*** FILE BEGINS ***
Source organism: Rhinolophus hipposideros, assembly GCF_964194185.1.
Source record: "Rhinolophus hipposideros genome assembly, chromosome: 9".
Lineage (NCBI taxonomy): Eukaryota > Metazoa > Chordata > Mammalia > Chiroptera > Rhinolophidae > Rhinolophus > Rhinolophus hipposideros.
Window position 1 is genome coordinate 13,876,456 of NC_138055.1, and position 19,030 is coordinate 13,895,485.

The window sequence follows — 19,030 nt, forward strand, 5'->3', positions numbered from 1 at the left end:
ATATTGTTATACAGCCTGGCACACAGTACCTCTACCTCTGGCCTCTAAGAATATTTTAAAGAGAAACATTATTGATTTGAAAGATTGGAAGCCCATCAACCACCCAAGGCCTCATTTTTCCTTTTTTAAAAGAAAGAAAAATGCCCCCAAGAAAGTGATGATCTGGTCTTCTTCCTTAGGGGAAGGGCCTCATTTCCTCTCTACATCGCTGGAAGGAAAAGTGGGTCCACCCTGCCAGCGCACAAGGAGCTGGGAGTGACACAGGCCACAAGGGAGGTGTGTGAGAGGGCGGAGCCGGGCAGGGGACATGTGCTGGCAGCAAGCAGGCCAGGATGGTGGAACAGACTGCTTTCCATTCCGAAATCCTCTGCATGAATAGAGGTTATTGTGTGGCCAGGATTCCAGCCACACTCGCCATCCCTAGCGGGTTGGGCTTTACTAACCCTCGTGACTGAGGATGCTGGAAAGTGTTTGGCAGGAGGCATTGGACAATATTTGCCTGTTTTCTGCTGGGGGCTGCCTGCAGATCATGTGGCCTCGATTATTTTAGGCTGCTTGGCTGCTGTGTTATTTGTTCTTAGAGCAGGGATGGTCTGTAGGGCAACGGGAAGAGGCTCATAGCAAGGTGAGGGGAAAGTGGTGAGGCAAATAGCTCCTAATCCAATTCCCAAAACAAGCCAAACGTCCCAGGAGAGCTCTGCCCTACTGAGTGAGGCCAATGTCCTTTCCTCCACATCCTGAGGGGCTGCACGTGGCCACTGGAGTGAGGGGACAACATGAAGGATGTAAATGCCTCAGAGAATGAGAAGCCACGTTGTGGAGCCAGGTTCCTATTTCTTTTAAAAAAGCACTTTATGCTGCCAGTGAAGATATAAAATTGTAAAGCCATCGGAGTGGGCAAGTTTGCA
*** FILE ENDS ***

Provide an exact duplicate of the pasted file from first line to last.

Source organism: Rhinolophus hipposideros, assembly GCF_964194185.1.
Source record: "Rhinolophus hipposideros genome assembly, chromosome: 9".
Lineage (NCBI taxonomy): Eukaryota > Metazoa > Chordata > Mammalia > Chiroptera > Rhinolophidae > Rhinolophus > Rhinolophus hipposideros.
Window position 1 is genome coordinate 13,876,456 of NC_138055.1, and position 19,030 is coordinate 13,895,485.

The window sequence follows — 19,030 nt, forward strand, 5'->3', positions numbered from 1 at the left end:
ATATTGTTATACAGCCTGGCACACAGTACCTCTACCTCTGGCCTCTAAGAATATTTTAAAGAGAAACATTATTGATTTGAAAGATTGGAAGCCCATCAACCACCCAAGGCCTCATTTTTCCTTTTTTAAAAGAAAGAAAAATGCCCCCAAGAAAGTGATGATCTGGTCTTCTTCCTTAGGGGAAGGGCCTCATTTCCTCTCTACATCGCTGGAAGGAAAAGTGGGTCCACCCTGCCAGCGCACAAGGAGCTGGGAGTGACACAGGCCACAAGGGAGGTGTGTGAGAGGGCGGAGCCGGGCAGGGGACATGTGCTGGCAGCAAGCAGGCCAGGATGGTGGAACAGACTGCTTTCCATTCCGAAATCCTCTGCATGAATAGAGGTTATTGTGTGGCCAGGATTCCAGCCACACTCGCCATCCCTAGCGGGTTGGGCTTTACTAACCCTCGTGACTGAGGATGCTGGAAAGTGTTTGGCAGGAGGCATTGGACAATATTTGCCTGTTTTCTGCTGGGGGCTGCCTGCAGATCATGTGGCCTCGATTATTTTAGGCTGCTTGGCTGCTGTGTTATTTGTTCTTAGAGCAGGGATGGTCTGTAGGGCAACGGGAAGAGGCTCATAGCAAGGTGAGGGGAAAGTGGTGAGGCAAATAGCTCCTAATCCAATTCCCAAAACAAGCCAAACGTCCCAGGAGAGCTCTGCCCTACTGAGTGAGGCCAATGTCCTTTCCTCCACATCCTGAGGGGCTGCACGTGGCCACTGGAGTGAGGGGACAACATGAAGGATGTAAATGCCTCAGAGAATGAGAAGCCACGTTGTGGAGCCAGGTTCCTATTTCTTTTAAAAAAGCACTTTATGCTGCCAGTGAAGATATAAAATTGTAAAGCCATCGGAGTGGGCAAGTTTGCA